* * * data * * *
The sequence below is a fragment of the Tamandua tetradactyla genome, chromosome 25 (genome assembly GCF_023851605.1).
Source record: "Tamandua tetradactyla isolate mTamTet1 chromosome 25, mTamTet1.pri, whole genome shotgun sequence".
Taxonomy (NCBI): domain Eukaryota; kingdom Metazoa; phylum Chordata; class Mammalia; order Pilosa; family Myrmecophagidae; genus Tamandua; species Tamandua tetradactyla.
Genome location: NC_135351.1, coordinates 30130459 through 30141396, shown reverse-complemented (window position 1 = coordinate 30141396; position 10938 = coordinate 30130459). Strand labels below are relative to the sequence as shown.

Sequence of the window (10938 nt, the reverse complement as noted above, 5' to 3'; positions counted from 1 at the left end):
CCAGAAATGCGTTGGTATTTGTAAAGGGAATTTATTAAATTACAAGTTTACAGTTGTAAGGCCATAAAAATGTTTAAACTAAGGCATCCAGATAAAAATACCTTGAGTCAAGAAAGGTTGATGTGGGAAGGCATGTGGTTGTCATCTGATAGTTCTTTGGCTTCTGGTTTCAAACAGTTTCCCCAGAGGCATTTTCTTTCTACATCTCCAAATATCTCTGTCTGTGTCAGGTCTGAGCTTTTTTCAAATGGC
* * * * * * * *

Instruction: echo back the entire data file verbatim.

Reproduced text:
The sequence below is a fragment of the Tamandua tetradactyla genome, chromosome 25 (genome assembly GCF_023851605.1).
Source record: "Tamandua tetradactyla isolate mTamTet1 chromosome 25, mTamTet1.pri, whole genome shotgun sequence".
Taxonomy (NCBI): domain Eukaryota; kingdom Metazoa; phylum Chordata; class Mammalia; order Pilosa; family Myrmecophagidae; genus Tamandua; species Tamandua tetradactyla.
Genome location: NC_135351.1, coordinates 30130459 through 30141396, shown reverse-complemented (window position 1 = coordinate 30141396; position 10938 = coordinate 30130459). Strand labels below are relative to the sequence as shown.

Sequence of the window (10938 nt, the reverse complement as noted above, 5' to 3'; positions counted from 1 at the left end):
CCAGAAATGCGTTGGTATTTGTAAAGGGAATTTATTAAATTACAAGTTTACAGTTGTAAGGCCATAAAAATGTTTAAACTAAGGCATCCAGATAAAAATACCTTGAGTCAAGAAAGGTTGATGTGGGAAGGCATGTGGTTGTCATCTGATAGTTCTTTGGCTTCTGGTTTCAAACAGTTTCCCCAGAGGCATTTTCTTTCTACATCTCCAAATATCTCTGTCTGTGTCAGGTCTGAGCTTTTTTCAAATGGC